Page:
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BUSINESS: A profit-motivated organization that combines resources for the production and supply of goods and services. The term business is often used synonymously with the term firm. If there is any difference, and a subtle difference at that, the term business usually refers to a productive organization that is privately owned and motivated by the pursuit of profit. A firm, in contrast, could also refer to nonprofit and/or publicly controlled productive organizations. But this distinction is quite subtle and for most economic analyses the terms firm and business are used interchangeably. Profit-motivated businesses are organized as either a proprietorship (1 owner) with unlimited liability, a partnership (2 or more equal owners) with unlimited liability, or a corporation that issues limited liability stock ownership shares.

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MACROECONOMIC MARKETS:

Three sets of markets that make up the macroeconomy--product, financial, and resource--which exchange the three primary types of macroeconomic commodities--gross production, legal claims, and factor services. The four macroeconomic sectors--household, business, government, and foreign--interact through these three sets of markets. The primary objective of macroeconomic theories is to explain activity that takes place in these three sets of markets.
The three groups of macroeconomic markets that form the foundation of macroeconomy are the product markets, the financial markets, and the resource markets. Each set of markets exchange a different type of commodity important to the economy. The product markets exchange final goods and services, or gross domestic product. The financial markets exchange legal claims, or financial instruments. The resource markets exchange factor services, or the services of the four factors of production--labor, capital, land, and entrepreneurship.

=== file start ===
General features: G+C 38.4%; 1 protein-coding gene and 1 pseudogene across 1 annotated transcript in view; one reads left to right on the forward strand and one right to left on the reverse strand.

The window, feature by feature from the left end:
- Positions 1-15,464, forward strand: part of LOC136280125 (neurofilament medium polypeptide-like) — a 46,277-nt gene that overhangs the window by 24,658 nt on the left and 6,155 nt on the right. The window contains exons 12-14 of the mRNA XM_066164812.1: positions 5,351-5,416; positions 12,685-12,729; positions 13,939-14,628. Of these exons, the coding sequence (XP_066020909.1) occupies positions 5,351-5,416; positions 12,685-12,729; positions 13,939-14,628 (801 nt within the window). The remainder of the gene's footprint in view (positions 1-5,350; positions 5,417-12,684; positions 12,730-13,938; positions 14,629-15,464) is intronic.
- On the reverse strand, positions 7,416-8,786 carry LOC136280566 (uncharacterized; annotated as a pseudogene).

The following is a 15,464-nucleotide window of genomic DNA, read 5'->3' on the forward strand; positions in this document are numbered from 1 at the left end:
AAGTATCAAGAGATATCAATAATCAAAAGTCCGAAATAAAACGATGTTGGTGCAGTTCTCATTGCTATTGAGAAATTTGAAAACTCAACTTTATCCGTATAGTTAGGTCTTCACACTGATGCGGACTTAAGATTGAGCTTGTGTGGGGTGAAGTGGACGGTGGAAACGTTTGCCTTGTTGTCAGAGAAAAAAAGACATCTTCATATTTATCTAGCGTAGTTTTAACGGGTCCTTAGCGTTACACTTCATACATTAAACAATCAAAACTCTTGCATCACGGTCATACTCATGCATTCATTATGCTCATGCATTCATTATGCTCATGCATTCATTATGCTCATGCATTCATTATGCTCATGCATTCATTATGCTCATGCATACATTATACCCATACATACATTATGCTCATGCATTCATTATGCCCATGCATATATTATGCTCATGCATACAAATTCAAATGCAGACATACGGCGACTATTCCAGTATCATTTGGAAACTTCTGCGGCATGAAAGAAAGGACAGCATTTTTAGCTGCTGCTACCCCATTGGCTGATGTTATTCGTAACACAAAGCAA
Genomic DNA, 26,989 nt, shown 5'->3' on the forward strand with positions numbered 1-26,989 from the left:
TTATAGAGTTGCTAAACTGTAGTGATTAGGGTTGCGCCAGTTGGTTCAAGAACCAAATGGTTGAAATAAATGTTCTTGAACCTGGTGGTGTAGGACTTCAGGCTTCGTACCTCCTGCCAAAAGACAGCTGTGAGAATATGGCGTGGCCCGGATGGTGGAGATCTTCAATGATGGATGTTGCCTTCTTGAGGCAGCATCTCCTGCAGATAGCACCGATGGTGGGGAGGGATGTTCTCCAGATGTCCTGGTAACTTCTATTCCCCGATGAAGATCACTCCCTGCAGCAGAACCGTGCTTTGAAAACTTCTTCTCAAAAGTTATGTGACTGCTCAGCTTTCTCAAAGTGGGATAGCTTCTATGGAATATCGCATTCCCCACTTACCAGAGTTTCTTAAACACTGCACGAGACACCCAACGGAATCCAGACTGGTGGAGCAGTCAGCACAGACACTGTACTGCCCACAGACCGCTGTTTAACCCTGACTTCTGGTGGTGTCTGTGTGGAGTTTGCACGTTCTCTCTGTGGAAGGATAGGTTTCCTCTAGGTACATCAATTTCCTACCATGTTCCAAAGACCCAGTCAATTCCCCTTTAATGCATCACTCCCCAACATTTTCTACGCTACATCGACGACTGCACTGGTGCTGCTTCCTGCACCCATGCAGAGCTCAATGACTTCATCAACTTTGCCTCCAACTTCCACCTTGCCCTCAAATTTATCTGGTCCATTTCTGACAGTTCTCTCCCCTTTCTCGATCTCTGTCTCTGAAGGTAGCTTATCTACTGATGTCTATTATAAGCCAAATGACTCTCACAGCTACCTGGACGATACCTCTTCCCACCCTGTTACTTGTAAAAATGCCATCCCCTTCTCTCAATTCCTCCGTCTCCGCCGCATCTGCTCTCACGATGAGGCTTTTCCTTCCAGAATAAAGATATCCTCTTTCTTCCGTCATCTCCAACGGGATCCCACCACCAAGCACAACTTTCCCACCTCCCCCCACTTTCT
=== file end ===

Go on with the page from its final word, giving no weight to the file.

What They Are

Each of the three groups of macroeconomic markets are commonly aggregated into theoretical constructs that combine the activity in hundreds of thousands of individual microeconomic markets. These three aggregated macroeconomic markets are characterized by the basic types of commodities exchanged.
  • Product Markets: The product markets, also termed goods or output markets, exchange the production of final goods and services, what is formally termed gross domestic product. The buyers of this production are the four macroeconomic sectors--household, business, government, and foreign. The seller of this production is primarily the business sector. A substantial part of macroeconomics is devoted to explaining how and why gross domestic product exchanged through the product markets rises or falls. When Duncan Thurly purchases a Deluxe Club Sandwich from Manny Mustard's House of Sandwich, he is operating through the product market.